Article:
It reaches, in a non-invasive way, the realms of unknown sources, which can trigger a change.

This is a developmental process based on creating a visual image with a learner.

During numerous sessions conducted with various personalities in an art studio, 4 major processes emerged, which can lead a young person to strengthen their self-agency in everyday life.





The first process – from stagnation to action „How to become visible?” illustrates the process constructed only around closed visual questions, allowing the learner just to follow what was appearing on the canvas.


From the feeling of being overloaded with too many possibilities  to clear and focused vision; it illustrates the process starting from an open visual conversation with abstract lines and shapes (exploration) and ending with a concrete visual image.


In both cases we worked over an impasse, impasse which was provoked by two radically different situations (fear and low self-esteem in the first case and confusion and overload in the second one).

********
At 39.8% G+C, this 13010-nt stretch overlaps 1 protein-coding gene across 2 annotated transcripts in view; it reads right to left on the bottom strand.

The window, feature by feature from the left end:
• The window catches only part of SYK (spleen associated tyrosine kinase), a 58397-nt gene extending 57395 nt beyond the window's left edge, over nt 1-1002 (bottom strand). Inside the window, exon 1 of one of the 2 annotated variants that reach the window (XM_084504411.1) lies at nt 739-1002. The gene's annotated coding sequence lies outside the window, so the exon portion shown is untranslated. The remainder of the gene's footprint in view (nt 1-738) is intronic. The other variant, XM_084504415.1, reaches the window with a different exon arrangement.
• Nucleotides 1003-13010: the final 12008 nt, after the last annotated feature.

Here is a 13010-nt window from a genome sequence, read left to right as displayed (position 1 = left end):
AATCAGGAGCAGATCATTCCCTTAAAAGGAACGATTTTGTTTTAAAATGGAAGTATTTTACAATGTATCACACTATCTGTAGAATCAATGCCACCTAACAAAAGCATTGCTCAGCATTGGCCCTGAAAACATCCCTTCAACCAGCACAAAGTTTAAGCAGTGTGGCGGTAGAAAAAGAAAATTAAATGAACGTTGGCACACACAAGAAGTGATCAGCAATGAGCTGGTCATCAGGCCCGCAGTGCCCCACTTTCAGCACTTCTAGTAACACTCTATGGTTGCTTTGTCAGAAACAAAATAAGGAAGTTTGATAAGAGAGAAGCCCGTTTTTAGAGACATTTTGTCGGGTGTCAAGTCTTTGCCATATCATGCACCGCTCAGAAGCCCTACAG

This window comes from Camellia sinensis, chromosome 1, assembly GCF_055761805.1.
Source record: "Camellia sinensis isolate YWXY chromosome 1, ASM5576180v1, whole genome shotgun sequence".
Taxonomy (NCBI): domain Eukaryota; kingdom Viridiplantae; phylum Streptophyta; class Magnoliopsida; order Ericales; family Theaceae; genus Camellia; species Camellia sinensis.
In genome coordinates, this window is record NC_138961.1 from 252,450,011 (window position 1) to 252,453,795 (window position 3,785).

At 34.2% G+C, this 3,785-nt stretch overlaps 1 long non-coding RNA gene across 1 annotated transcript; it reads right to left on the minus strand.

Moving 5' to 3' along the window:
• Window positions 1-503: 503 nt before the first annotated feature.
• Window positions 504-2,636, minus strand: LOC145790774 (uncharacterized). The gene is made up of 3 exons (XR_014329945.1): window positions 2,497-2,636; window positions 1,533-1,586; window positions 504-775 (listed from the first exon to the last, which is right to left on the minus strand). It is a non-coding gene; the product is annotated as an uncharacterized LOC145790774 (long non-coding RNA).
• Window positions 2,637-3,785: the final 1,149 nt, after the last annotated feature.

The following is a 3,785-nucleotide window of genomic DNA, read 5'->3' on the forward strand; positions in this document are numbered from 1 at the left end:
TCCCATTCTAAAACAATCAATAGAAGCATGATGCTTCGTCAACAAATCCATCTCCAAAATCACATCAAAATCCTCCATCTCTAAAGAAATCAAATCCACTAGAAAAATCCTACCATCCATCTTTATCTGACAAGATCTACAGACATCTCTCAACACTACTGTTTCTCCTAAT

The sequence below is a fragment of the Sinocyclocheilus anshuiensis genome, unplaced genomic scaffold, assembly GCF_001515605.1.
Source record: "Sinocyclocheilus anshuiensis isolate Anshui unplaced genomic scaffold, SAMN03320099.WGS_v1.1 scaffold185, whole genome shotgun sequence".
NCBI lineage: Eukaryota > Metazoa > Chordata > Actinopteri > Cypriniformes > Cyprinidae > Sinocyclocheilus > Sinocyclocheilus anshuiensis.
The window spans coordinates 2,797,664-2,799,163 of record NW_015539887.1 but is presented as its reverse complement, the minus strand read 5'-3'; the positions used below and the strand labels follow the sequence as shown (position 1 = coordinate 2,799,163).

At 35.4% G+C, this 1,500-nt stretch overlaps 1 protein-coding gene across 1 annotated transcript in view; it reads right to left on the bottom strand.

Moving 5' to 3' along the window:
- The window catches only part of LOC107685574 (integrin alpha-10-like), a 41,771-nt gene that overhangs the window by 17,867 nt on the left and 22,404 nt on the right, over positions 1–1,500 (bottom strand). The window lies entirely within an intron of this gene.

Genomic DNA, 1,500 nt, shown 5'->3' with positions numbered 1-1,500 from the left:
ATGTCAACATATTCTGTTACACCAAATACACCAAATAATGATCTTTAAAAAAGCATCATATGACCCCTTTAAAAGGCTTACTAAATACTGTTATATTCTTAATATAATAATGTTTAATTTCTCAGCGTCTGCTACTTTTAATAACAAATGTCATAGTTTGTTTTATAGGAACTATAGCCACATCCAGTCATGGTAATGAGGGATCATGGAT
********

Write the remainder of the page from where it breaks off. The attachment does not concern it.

Why did it work out?

“Problem solving is marked by impasses, particularly when the solution requires “outside the box” thinking”, novelty, new perspective. It has been shown that impasses are broken by the relaxation of constraints (Knoblich, Ohlsson, Haider, & Rhenius, 1999). One common method to overcome impasses is known as incubation, which “refers to the process of removing a problem from conscious awareness temporarily as means of gaining new perspectives on how to solve it” (Finke, 1996, p. 389). It is possible that incubation is successful because it leads to the spontaneous processing mode, which in turn results in the relaxation of constraints” (The cognitive neuroscience of creativity by Arne Dietrich). And in this case, the visual language could be treated as spontaneous and free from assumptions way of exploration.